UNITED STATES DISTRICT COURT SOUTHERN DISTRICT OF NEW YORK
June 2, 1955
UNITED STATES of America ex rel. Marianne CITROEN, Relator.
Edward J. SHAUGHNESSY, District Director, Immigration and Naturalization Service, New York District, Respondent
The opinion of the court was delivered by: WALSH
By petition of for a writ of habeas corpus, relator seeks release from the custody of the Immigration and Naturalization Service, by which she is detained under an order and warrant of deportation. The petition is denied.
The relator was last admitted to the United States on July 1, 1953 as a nonimmigrant alien under § 101(a)(15)(H)(ii) of the Immigration and Nationality Act, 8 U.S.C.A. § 1101(a)(15)(H)(ii).
She was then in possession of a valid visa, the expiration date of which was June 30, 1955. At the time of her entry she was admitted by an immigrant inspector for a temporary period ending December 30, 1953. At no time did she apply for an extension of that period.
On January 14, 1954 she filed an application for adjustment of her status from nonimmigrant alien to that of a person admitted for permanent residence under § 245, 8 U.S.C.A. § 1255.
Her application was denied by the District Director, on the ground that she was ineligible for the relief sought, in that, at the time of making the application, she no longer had lawful status as a nonimmigrant alien. The denial was adhered to on reconsideration, and was affirmed on appeal by the Assistant Commissioner. She subsequently filed another application for the same relief, on which no action has yet been taken.
The relator urges that she cannot be lawfully deported at the present time for four reasons.
(1) Since her visa does not expire until June 30, 1955 the action of the immigrant inspector, limiting the time of her stay to six months, was of no effect; and that accordingly on January 14, 1954 she still maintained the lawful status she had acquired on entry and should have been granted permanent resident status.
(2) The acceptance and retention of her application for permanent resident status and fee, passport and other documents by the Immigration and Naturalization Service constitutes a waiver of the statutory requirement that an applicant must continue to maintain his lawful status in order to be eligible for this relief.
(3) An alien cannot be deported while action is pending on an application for permanent resident status.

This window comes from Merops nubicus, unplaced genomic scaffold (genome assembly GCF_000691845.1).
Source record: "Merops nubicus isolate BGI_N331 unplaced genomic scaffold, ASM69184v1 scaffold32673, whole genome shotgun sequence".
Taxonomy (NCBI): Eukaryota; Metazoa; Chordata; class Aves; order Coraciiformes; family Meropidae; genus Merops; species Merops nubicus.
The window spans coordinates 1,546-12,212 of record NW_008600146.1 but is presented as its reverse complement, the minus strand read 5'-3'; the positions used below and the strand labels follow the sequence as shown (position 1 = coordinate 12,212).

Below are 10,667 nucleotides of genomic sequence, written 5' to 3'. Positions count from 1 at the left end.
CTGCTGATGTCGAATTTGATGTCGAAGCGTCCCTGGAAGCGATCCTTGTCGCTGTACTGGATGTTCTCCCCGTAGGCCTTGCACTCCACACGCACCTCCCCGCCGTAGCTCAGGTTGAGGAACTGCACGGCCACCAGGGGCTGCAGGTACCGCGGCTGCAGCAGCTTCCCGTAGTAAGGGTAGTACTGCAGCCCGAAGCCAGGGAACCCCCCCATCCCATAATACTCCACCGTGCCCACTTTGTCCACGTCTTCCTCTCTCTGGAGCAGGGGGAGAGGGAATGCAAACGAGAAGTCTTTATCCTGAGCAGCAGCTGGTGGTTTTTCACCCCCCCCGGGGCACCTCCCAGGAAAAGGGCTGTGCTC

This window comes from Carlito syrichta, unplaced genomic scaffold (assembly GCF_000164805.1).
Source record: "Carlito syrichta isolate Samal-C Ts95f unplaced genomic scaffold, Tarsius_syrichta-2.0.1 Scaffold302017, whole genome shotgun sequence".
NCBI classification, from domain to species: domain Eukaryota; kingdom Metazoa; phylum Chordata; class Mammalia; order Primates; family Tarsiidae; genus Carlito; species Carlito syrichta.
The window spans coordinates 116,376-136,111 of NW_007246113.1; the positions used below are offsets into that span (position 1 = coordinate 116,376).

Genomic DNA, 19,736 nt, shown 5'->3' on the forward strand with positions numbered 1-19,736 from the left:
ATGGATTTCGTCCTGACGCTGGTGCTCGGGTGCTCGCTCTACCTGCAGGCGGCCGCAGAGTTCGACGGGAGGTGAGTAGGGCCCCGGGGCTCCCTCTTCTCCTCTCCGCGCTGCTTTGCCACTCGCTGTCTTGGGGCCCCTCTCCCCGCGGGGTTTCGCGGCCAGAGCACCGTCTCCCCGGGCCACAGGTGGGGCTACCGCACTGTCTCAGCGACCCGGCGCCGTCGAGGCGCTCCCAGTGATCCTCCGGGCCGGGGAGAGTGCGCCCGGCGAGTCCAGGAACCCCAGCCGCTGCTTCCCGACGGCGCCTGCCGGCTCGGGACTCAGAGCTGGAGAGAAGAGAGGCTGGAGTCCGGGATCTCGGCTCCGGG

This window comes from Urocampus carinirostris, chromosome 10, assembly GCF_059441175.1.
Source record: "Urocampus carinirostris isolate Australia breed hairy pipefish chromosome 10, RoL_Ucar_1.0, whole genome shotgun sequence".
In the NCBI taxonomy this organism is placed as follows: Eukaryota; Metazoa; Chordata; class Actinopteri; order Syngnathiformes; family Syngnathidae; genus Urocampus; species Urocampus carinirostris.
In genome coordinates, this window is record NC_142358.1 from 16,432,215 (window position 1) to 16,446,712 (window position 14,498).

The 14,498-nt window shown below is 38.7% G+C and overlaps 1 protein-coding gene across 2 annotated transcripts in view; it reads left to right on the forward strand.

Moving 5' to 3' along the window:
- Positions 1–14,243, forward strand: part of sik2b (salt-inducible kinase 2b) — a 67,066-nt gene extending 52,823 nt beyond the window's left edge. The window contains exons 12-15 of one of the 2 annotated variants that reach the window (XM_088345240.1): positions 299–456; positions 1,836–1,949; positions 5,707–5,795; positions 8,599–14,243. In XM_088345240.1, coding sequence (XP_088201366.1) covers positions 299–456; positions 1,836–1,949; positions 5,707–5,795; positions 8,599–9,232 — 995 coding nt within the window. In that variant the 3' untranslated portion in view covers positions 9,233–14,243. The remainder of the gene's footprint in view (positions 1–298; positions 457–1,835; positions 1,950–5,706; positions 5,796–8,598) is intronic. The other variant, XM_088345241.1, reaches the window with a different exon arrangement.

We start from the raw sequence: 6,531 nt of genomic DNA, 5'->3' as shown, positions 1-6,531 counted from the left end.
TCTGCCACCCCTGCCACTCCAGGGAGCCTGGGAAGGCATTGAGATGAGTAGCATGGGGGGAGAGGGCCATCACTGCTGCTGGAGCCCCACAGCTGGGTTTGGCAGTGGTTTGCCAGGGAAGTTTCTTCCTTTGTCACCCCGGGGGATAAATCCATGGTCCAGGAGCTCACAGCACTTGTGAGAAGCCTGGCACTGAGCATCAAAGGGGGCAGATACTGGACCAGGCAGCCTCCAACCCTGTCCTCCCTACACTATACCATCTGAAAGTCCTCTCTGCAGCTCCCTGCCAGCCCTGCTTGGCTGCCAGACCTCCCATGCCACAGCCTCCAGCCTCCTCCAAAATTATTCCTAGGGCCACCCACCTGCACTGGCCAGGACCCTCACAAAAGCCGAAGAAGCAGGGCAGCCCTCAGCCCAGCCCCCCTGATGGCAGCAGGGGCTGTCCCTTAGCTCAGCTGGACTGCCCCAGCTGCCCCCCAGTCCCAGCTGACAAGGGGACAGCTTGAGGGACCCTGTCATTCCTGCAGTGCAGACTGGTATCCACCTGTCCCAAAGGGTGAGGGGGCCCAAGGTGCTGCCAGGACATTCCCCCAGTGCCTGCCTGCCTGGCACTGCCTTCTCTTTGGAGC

(4) An alien cannot be deported before receiving a tax clearance from the Treasury Department.
According to the statute and the regulations, relator's lawful status as a nonimmigrant alien terminated on December 30, 1953. § 214(a), 8 U.S.C.A. § 1184(a)
and 8 C.F.R. 214.1.
She thereafter was a deportable alien under § 241(a)(9), 8 U.S.C.A. § 1251(a)(9).
The fact that her visa did not expire until a later date does not affect that result. See 22 C.F.R. 41.15.
Therefore at the time of her initial application, January 14, 1954, she was not one of the class (lawfully admitted nonimmigrant aliens, who had continued to maintain that status), in whose favor the Attorney General was empowered to exercise his discretion.
The only question of importance was whether there was administrative discretion to waive relator's failure to seek permanent residence status until two weeks after the expiration of her lawful status as nonimmigrant alien. It was this conclusion of law which was the basis for the denial of the relief relator sought.
Relator has cited no authority, and this court can find none, under which the Attorney General could waive relator's noncompliance with the statute on the basis of its insignificance. The legislative history of the section in question shows that it was a liberalization of the old rule which required all nonimmigrant aliens to leave the country and re-enter in order to get legal status as permanent residents, and that Congress intended its benefits only for those who maintain the legal nonimmigrant status acquired on their entry. H.Rep. 1365, 82 Cong., 2 Sess., 2 U.S.Code Congressional and Administrative News, 1952, pp. 1653, 1719. The pattern of the statute in this regard is rigid rather than flexible. Neither it nor its legislative history supplies any basis for implying power to grant relief here. Relator's attempt to remain here without leaving and returning with legal status is a waste of time, money and effort.